By TNT Bureau
Aug 4, 2017: Popularly known as CAM, complementary and alternative medicine is that type of medicine which consists of numerous treatment advancements categorized outside the area of traditional medicine.
A growing amount of investigation is being done to create the security and effectiveness of alternative medicine. However, when compared to conventional western therapies like drugs, good amount of research on this type of medicine is still needed.
Finding the differences
It is significant to know the difference between complementary medicine and alternative medicine. Even though these two concepts are frequently lumped together however in true sense, they differ.
Complementary medicine is more concerned about healing practices that work in combination with conventional medicine. For instance, a patient who is suffering from cancer and receives chemotherapy might at the same time undergo acupuncture to help administer chemo side effects such as vomiting and nausea.
Alternative medicine varies in that it is not used as a complement to, but quite as an alternative for conventional therapy. For instance, a cancer patient who undergoes recommended chemotherapy and instead selects to treat the illness with precise dietary changes.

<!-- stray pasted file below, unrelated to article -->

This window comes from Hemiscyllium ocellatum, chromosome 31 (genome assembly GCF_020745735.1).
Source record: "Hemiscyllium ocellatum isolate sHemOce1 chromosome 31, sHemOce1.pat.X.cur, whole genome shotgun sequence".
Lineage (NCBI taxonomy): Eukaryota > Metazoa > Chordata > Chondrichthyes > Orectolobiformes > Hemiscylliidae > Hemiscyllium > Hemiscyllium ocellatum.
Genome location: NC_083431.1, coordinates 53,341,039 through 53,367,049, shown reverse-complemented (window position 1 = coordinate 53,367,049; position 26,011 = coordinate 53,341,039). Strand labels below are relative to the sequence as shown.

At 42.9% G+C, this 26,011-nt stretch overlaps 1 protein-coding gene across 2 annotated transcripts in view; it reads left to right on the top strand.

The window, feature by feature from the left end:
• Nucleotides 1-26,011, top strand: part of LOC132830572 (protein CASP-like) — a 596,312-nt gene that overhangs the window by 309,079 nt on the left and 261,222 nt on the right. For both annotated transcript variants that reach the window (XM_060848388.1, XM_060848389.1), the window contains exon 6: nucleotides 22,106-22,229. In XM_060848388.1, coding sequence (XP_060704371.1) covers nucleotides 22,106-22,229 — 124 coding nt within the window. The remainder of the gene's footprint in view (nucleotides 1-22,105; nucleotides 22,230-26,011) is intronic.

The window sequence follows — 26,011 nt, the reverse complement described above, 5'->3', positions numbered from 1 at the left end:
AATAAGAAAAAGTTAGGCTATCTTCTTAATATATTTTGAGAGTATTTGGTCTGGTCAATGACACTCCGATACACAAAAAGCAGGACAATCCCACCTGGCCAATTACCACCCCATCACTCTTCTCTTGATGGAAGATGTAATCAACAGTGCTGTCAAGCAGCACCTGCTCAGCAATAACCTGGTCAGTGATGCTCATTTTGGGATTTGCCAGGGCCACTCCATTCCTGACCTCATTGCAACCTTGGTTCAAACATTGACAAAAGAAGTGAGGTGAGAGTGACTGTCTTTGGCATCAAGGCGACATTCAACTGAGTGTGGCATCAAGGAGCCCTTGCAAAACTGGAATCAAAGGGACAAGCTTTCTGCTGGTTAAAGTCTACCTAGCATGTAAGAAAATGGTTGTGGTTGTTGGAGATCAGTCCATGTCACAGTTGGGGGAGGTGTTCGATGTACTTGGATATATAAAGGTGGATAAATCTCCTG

Who uses CAM?
A recent survey conducted by The National Center for Complementary and Alternative Medicine or NCCAM revealed that around 40% adults and 12% children use complementary and alternative medicine in some form or the other .
Women between the age group of 40 to 60 and people with high income were found to use CAM often as compared to other people.
There have been substantial increases in the number of people who use some forms of complementary and alternative medicine or the other. Some of the most popular ones are massage therapy, meditation, yoga and acupuncture.
Varied categories of CAM
The National Center for Complementary and Alternative Medicine (NCCAM) has listed down 5 major categories of complementary and alternative medicine. These include
This includes treatments that are concerned about your mental and emotional situations. Examples are meditation, music therapy etc.
Whole medical systems
This refers to the entire systems of medicinal theory and practice, several of which revert thousands of years and have roots in non-western cultures. Examples include traditional Chinese medicine and ayurveda, a therapy that originated in India. Whole medical systems from the West include homeopathy and naturopathy.
Manipulative and body-based practices
Depending upon the physical management of the body, this exercise is planned to recover precise symptoms and health as a whole. Examples are osteopathy and chiropractic.
This alternative medicine makes use of energy fields to endorse healing. It affects energy fields that encircle your body. Practices include qi gong and reiki.
Biologically based practices
This lays focus on herbs, nutrition, and vitamins, dietary supplements and herbal medicine. A rising interest in such types of therapies is resulting in more and more researches, but several of these biologically based forms have yet to be methodically tested.